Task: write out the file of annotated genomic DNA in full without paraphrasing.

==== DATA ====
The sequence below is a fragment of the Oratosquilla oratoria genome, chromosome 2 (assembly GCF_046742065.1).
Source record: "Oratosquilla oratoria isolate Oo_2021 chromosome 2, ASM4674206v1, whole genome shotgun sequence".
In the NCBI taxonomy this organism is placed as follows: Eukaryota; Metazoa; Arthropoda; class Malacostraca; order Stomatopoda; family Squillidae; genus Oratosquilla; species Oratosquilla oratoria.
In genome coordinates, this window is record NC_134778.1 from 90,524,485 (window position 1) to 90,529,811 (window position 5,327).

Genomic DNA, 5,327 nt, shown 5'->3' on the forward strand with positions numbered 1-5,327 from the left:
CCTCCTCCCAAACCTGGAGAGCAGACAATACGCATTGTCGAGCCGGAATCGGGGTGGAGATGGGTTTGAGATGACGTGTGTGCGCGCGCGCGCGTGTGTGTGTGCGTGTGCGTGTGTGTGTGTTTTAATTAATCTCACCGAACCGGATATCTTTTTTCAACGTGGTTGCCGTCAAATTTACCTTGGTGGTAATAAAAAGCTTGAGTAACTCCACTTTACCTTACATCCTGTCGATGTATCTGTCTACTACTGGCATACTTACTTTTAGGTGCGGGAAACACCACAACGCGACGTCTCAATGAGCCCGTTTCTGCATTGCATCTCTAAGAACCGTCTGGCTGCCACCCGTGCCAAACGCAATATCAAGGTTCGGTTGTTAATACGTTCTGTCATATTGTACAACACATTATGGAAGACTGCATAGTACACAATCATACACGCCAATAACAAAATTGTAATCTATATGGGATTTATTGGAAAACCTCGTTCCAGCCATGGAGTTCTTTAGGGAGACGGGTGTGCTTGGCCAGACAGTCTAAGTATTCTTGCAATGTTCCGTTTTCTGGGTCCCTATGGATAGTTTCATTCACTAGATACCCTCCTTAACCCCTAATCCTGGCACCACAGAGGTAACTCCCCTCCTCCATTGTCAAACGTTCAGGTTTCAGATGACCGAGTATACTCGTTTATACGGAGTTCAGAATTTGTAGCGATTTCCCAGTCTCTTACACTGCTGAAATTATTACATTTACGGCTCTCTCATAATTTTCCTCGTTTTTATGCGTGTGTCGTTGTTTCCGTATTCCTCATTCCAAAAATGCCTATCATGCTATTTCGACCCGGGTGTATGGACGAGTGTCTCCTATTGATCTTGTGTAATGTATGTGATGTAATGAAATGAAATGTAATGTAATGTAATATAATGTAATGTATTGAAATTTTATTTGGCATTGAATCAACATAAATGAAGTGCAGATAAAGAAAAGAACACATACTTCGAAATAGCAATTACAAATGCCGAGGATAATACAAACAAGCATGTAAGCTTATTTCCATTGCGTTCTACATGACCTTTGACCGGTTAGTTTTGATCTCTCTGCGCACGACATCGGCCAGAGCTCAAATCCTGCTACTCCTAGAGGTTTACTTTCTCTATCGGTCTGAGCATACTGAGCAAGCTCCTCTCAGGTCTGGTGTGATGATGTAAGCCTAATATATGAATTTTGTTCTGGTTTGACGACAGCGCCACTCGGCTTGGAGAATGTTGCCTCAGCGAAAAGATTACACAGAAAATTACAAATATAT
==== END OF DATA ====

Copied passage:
The sequence below is a fragment of the Oratosquilla oratoria genome, chromosome 2 (assembly GCF_046742065.1).
Source record: "Oratosquilla oratoria isolate Oo_2021 chromosome 2, ASM4674206v1, whole genome shotgun sequence".
In the NCBI taxonomy this organism is placed as follows: Eukaryota; Metazoa; Arthropoda; class Malacostraca; order Stomatopoda; family Squillidae; genus Oratosquilla; species Oratosquilla oratoria.
In genome coordinates, this window is record NC_134778.1 from 90,524,485 (window position 1) to 90,529,811 (window position 5,327).

Genomic DNA, 5,327 nt, shown 5'->3' on the forward strand with positions numbered 1-5,327 from the left:
CCTCCTCCCAAACCTGGAGAGCAGACAATACGCATTGTCGAGCCGGAATCGGGGTGGAGATGGGTTTGAGATGACGTGTGTGCGCGCGCGCGCGTGTGTGTGTGCGTGTGCGTGTGTGTGTGTTTTAATTAATCTCACCGAACCGGATATCTTTTTTCAACGTGGTTGCCGTCAAATTTACCTTGGTGGTAATAAAAAGCTTGAGTAACTCCACTTTACCTTACATCCTGTCGATGTATCTGTCTACTACTGGCATACTTACTTTTAGGTGCGGGAAACACCACAACGCGACGTCTCAATGAGCCCGTTTCTGCATTGCATCTCTAAGAACCGTCTGGCTGCCACCCGTGCCAAACGCAATATCAAGGTTCGGTTGTTAATACGTTCTGTCATATTGTACAACACATTATGGAAGACTGCATAGTACACAATCATACACGCCAATAACAAAATTGTAATCTATATGGGATTTATTGGAAAACCTCGTTCCAGCCATGGAGTTCTTTAGGGAGACGGGTGTGCTTGGCCAGACAGTCTAAGTATTCTTGCAATGTTCCGTTTTCTGGGTCCCTATGGATAGTTTCATTCACTAGATACCCTCCTTAACCCCTAATCCTGGCACCACAGAGGTAACTCCCCTCCTCCATTGTCAAACGTTCAGGTTTCAGATGACCGAGTATACTCGTTTATACGGAGTTCAGAATTTGTAGCGATTTCCCAGTCTCTTACACTGCTGAAATTATTACATTTACGGCTCTCTCATAATTTTCCTCGTTTTTATGCGTGTGTCGTTGTTTCCGTATTCCTCATTCCAAAAATGCCTATCATGCTATTTCGACCCGGGTGTATGGACGAGTGTCTCCTATTGATCTTGTGTAATGTATGTGATGTAATGAAATGAAATGTAATGTAATGTAATATAATGTAATGTATTGAAATTTTATTTGGCATTGAATCAACATAAATGAAGTGCAGATAAAGAAAAGAACACATACTTCGAAATAGCAATTACAAATGCCGAGGATAATACAAACAAGCATGTAAGCTTATTTCCATTGCGTTCTACATGACCTTTGACCGGTTAGTTTTGATCTCTCTGCGCACGACATCGGCCAGAGCTCAAATCCTGCTACTCCTAGAGGTTTACTTTCTCTATCGGTCTGAGCATACTGAGCAAGCTCCTCTCAGGTCTGGTGTGATGATGTAAGCCTAATATATGAATTTTGTTCTGGTTTGACGACAGCGCCACTCGGCTTGGAGAATGTTGCCTCAGCGAAAAGATTACACAGAAAATTACAAATATAT